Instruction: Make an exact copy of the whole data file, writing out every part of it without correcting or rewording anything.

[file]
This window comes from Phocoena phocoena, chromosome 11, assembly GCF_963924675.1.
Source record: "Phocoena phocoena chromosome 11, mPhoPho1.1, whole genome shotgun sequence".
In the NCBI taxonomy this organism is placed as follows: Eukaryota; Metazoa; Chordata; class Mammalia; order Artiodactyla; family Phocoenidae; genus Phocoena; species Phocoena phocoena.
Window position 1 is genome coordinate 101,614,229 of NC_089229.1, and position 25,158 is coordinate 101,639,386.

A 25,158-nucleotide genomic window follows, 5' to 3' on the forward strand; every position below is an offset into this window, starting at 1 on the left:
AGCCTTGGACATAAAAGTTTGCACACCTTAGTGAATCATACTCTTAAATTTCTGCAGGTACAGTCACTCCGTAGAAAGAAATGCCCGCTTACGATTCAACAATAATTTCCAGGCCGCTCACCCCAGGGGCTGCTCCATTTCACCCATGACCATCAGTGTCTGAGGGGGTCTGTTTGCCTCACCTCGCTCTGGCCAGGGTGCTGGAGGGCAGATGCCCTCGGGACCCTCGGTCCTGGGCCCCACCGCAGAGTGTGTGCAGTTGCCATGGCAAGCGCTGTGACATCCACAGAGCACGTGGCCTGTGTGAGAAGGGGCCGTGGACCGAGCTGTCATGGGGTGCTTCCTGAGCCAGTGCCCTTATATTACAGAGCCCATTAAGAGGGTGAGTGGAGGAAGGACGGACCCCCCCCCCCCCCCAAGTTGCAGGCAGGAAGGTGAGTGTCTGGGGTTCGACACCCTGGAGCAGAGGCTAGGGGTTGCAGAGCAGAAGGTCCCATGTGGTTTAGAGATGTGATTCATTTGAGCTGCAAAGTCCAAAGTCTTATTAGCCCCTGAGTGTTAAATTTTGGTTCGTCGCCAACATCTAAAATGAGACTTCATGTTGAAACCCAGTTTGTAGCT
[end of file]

This window comes from Phocoena phocoena, chromosome 11, assembly GCF_963924675.1.
Source record: "Phocoena phocoena chromosome 11, mPhoPho1.1, whole genome shotgun sequence".
In the NCBI taxonomy this organism is placed as follows: Eukaryota; Metazoa; Chordata; class Mammalia; order Artiodactyla; family Phocoenidae; genus Phocoena; species Phocoena phocoena.
Window position 1 is genome coordinate 101,614,229 of NC_089229.1, and position 25,158 is coordinate 101,639,386.

A 25,158-nucleotide genomic window follows, 5' to 3' on the forward strand; every position below is an offset into this window, starting at 1 on the left:
AGCCTTGGACATAAAAGTTTGCACACCTTAGTGAATCATACTCTTAAATTTCTGCAGGTACAGTCACTCCGTAGAAAGAAATGCCCGCTTACGATTCAACAATAATTTCCAGGCCGCTCACCCCAGGGGCTGCTCCATTTCACCCATGACCATCAGTGTCTGAGGGGGTCTGTTTGCCTCACCTCGCTCTGGCCAGGGTGCTGGAGGGCAGATGCCCTCGGGACCCTCGGTCCTGGGCCCCACCGCAGAGTGTGTGCAGTTGCCATGGCAAGCGCTGTGACATCCACAGAGCACGTGGCCTGTGTGAGAAGGGGCCGTGGACCGAGCTGTCATGGGGTGCTTCCTGAGCCAGTGCCCTTATATTACAGAGCCCATTAAGAGGGTGAGTGGAGGAAGGACGGACCCCCCCCCCCCCCCAAGTTGCAGGCAGGAAGGTGAGTGTCTGGGGTTCGACACCCTGGAGCAGAGGCTAGGGGTTGCAGAGCAGAAGGTCCCATGTGGTTTAGAGATGTGATTCATTTGAGCTGCAAAGTCCAAAGTCTTATTAGCCCCTGAGTGTTAAATTTTGGTTCGTCGCCAACATCTAAAATGAGACTTCATGTTGAAACCCAGTTTGTAGCT